MadSci Network: Physics |

Posted By:

Area of science:

ID:

The question: *"Calculate power required to deliver a curling stone.
I work with wheelchair curlers, who deliver the stone using only a 'shot stick'
with which they essentially push the stone, from a seated position, to send it
on its way down the ice. There is no sweeping in wheelchair curling so the
delivery is the only factor that influences where the stone ends up.
I am trying to work out the forces (ultimately power) associated with
delivering
the stone. I think this is very similar to questions posed here on 'how to
calculate horsepower from acceleration and weight', but as it was a long time
since I did Physics at school I'm struggling a bit with the calculations.
The things I know already or that can easily be measured:
The weight of the stone (19.96kg)
The speed of the stone for the first few seconds (2 or 3 seconds)
following
delivery (ranges between 2 and 3 meters per second)
The friction coefficient of curling ice has been reported to be µk
= 0.0168
although I'm not sure how valid this is as I can only find a web reference and
not the research paper (Babcock, David D. The Coefficient of Kinetic Friction
for Curling Ice. 8 April 1996.)
The regulation size of the stones is 91.4 cm (36 in) in
circumference, and 11.4
cm (4 1/2 in) in height. Although I suspect drag is not going to be too
relevant?
I'm sure that with this information I should be able to work out
force and
therefore ultimately power."*

There is one piece of information missing, which is the amount of time during which the stone is being accelerated. But if we make some reasonable assumptions about that we can come up with a reasonable answer.

From your past Physics training you probably will recall that the work
provided by the "deliverer" can be calculated from the kinetic energy of
the stone as it is "released", and that the kinetic energy is

0.5 m v^{2}

where "m" is the mass and "v" is the velocity, or, better stated, the
speed. Power is work per unit time, which is why we need the time during
which the stone is pushed. See
energy
transfer at Wikipedia and
power at
Wikipedia. We will calculate the average power.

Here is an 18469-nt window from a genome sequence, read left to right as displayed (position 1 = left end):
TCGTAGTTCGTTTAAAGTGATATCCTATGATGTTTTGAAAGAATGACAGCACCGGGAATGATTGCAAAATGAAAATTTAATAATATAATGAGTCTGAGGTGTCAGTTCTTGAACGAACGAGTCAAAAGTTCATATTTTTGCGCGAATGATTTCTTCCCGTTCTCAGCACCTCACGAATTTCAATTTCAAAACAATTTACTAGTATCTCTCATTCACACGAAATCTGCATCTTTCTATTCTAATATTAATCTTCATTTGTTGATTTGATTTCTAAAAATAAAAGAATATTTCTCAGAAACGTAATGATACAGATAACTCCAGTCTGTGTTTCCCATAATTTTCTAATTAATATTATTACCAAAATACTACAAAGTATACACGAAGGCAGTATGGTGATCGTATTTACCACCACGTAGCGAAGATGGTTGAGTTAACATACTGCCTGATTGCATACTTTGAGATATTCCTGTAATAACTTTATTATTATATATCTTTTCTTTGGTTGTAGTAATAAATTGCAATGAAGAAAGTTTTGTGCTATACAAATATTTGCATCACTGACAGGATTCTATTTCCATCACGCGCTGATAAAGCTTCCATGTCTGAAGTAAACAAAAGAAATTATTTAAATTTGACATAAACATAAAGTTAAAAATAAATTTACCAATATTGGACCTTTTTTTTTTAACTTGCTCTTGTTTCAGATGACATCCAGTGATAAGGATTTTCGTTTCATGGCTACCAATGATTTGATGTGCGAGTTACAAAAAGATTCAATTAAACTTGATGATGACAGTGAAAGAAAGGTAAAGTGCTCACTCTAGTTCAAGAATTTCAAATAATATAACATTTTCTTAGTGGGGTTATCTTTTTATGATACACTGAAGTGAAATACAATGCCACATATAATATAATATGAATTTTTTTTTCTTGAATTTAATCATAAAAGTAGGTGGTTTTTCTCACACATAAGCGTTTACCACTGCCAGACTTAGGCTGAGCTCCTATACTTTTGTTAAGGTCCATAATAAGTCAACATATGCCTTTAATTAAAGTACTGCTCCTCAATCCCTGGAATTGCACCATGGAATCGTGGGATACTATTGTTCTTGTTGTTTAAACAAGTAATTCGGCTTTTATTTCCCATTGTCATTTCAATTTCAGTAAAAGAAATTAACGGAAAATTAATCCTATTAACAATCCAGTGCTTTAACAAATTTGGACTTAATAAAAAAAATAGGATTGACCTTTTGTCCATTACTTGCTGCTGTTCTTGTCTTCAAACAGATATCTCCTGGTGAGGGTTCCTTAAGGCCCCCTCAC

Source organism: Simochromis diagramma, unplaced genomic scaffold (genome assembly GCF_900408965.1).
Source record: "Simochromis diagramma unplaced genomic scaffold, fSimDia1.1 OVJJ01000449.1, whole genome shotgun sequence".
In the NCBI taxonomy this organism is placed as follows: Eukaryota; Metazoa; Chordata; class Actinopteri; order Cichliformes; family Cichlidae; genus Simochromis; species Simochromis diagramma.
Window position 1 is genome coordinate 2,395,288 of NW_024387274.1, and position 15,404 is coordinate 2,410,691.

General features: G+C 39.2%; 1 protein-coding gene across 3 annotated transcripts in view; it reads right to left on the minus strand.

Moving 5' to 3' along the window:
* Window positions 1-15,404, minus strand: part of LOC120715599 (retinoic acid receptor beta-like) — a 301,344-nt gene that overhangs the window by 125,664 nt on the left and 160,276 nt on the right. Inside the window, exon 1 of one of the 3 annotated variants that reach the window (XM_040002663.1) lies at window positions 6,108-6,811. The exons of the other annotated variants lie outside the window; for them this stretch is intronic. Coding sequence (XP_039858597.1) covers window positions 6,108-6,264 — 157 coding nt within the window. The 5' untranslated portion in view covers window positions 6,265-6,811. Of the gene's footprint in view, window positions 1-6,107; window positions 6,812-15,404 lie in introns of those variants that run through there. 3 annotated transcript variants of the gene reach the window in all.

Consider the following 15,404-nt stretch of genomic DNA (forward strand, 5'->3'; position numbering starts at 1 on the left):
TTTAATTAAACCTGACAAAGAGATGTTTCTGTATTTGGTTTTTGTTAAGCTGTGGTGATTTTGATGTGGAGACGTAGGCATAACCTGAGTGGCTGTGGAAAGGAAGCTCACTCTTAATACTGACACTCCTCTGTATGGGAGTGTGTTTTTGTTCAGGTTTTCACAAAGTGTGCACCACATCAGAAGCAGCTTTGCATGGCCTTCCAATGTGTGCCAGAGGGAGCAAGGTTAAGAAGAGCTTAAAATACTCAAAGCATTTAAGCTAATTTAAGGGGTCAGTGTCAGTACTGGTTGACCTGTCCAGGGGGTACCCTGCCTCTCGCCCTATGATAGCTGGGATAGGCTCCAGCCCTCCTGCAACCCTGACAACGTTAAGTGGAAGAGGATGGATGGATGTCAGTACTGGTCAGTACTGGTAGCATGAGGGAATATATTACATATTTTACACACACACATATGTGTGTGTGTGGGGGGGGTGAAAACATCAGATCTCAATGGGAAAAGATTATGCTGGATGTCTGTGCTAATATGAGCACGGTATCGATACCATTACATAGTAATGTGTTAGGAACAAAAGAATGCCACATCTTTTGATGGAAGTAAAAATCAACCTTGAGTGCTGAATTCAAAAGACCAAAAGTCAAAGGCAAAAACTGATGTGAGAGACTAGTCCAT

The work is thus 0.5 * 19.96kg * (2.5m/s)^{2} = 62 J.

If the work is applied during one second the average power is thus 62 J/s (62 Watts), but if the work is applied during 2 seconds the power is only 31 J/s (31 Watts).

But what if one wants to know the *force* required to propel the
stone? Ah, that is a slightly different question!! If one assumes a
constant force then the force is best calculated from the change in
momentum of the stone rather than the kinetic energy. See
impulse at Wikipedia.
The change in momentum is simply mass times velocity (because the stone
starts at rest), and the force is

F = m v / t

And again we must make some assumptions about the amount of time during
which the force is applied! If the stone is propelled during a 1-second
interval the force is

F = 19.96kg * 2.5m/s / 1 s = 50 Newtons

but if the force is applied during 2 seconds the force is only 25 Newtons.

In actuality in a situation like this the force is *not* applied
uniformly but rather starts at zero, ramps up to a maximum, perhaps is held
more or less constant for a while, and then ramps down to zero. So the
peak force will be bigger than the average force we just calculated. If
the force profile is more or less triangular (the peak force is held for
only a very brief moment) then the peak force will be roughly twice what we
calculated. The same kind of argument also applies to power.

John Link, MadSci Physicist

Try the links in the MadSci Library for more information on Physics.

MadSci Network, webadmin@madsci.org

© 1995-2006. All rights reserved.